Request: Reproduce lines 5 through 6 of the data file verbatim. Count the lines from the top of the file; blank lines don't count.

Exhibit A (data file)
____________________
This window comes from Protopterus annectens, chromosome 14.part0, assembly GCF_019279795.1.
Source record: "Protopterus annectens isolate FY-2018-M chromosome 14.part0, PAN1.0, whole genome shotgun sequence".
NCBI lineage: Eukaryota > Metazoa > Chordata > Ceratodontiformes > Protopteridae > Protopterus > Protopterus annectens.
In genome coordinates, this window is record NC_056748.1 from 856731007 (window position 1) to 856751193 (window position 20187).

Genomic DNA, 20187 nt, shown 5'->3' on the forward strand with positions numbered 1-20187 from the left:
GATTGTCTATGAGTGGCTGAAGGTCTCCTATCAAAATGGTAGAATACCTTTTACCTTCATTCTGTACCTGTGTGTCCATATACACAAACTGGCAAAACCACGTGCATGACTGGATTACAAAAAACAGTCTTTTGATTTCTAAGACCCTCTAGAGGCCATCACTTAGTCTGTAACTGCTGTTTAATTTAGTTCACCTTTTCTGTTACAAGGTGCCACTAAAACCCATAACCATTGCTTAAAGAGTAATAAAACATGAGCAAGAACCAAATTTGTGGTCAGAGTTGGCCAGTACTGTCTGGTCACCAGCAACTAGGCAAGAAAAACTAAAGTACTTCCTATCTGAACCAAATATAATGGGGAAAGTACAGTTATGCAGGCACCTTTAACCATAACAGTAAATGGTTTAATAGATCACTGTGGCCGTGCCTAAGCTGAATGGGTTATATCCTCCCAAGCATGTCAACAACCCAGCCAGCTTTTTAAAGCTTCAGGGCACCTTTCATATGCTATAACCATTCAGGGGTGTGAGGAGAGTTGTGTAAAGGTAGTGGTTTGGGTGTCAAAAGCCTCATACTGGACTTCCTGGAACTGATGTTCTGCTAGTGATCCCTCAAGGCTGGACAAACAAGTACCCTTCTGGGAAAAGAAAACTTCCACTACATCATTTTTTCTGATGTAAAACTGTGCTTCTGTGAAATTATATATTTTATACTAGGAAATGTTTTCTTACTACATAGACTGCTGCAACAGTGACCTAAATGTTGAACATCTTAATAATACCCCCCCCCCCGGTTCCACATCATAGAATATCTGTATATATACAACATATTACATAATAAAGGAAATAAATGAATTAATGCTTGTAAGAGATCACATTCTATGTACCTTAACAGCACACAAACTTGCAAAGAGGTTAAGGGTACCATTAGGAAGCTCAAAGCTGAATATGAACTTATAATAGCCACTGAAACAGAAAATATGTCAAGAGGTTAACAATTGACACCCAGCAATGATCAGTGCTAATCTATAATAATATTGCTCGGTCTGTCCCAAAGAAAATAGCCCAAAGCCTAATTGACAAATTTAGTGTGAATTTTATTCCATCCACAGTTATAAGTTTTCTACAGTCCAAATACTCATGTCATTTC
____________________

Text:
Genomic DNA, 20187 nt, shown 5'->3' on the forward strand with positions numbered 1-20187 from the left:
GATTGTCTATGAGTGGCTGAAGGTCTCCTATCAAAATGGTAGAATACCTTTTACCTTCATTCTGTACCTGTGTGTCCATATACACAAACTGGCAAAACCACGTGCATGACTGGATTACAAAAAACAGTCTTTTGATTTCTAAGACCCTCTAGAGGCCATCACTTAGTCTGTAACTGCTGTTTAATTTAGTTCACCTTTTCTGTTACAAGGTGCCACTAAAACCCATAACCATTGCTTAAAGAGTAATAAAACATGAGCAAGAACCAAATTTGTGGTCAGAGTTGGCCAGTACTGTCTGGTCACCAGCAACTAGGCAAGAAAAACTAAAGTACTTCCTATCTGAACCAAATATAATGGGGAAAGTACAGTTATGCAGGCACCTTTAACCATAACAGTAAATGGTTTAATAGATCACTGTGGCCGTGCCTAAGCTGAATGGGTTATATCCTCCCAAGCATGTCAACAACCCAGCCAGCTTTTTAAAGCTTCAGGGCACCTTTCATATGCTATAACCATTCAGGGGTGTGAGGAGAGTTGTGTAAAGGTAGTGGTTTGGGTGTCAAAAGCCTCATACTGGACTTCCTGGAACTGATGTTCTGCTAGTGATCCCTCAAGGCTGGACAAACAAGTACCCTTCTGGGAAAAGAAAACTTCCACTACATCATTTTTTCTGATGTAAAACTGTGCTTCTGTGAAATTATATATTTTATACTAGGAAATGTTTTCTTACTACATAGACTGCTGCAACAGTGACCTAAATGTTGAACATCTTAATAATACCCCCCCCCCCGGTTCCACATCATAGAATATCTGTATATATACAACATATTACATAATAAAGGAAATAAATGAATTAATGCTTGTAAGAGATCACATTCTATGTACCTTAACAGCACACAAACTTGCAAAGAGGTTAAGGGTACCATTAGGAAGCTCAAAGCTGAATATGAACTTATAATAGCCACTGAAACAGAAAATATGTCAAGAGGTTAACAATTGACACCCAGCAATGATCAGTGCTAATCTATAATAATATTGCTCGGTCTGTCCCAAAGAAAATAGCCCAAAGCCTAATTGACAAATTTAGTGTGAATTTTATTCCATCCACAGTTATAAGTTTTCTACAGTCCAAATACTCATGTCATTTC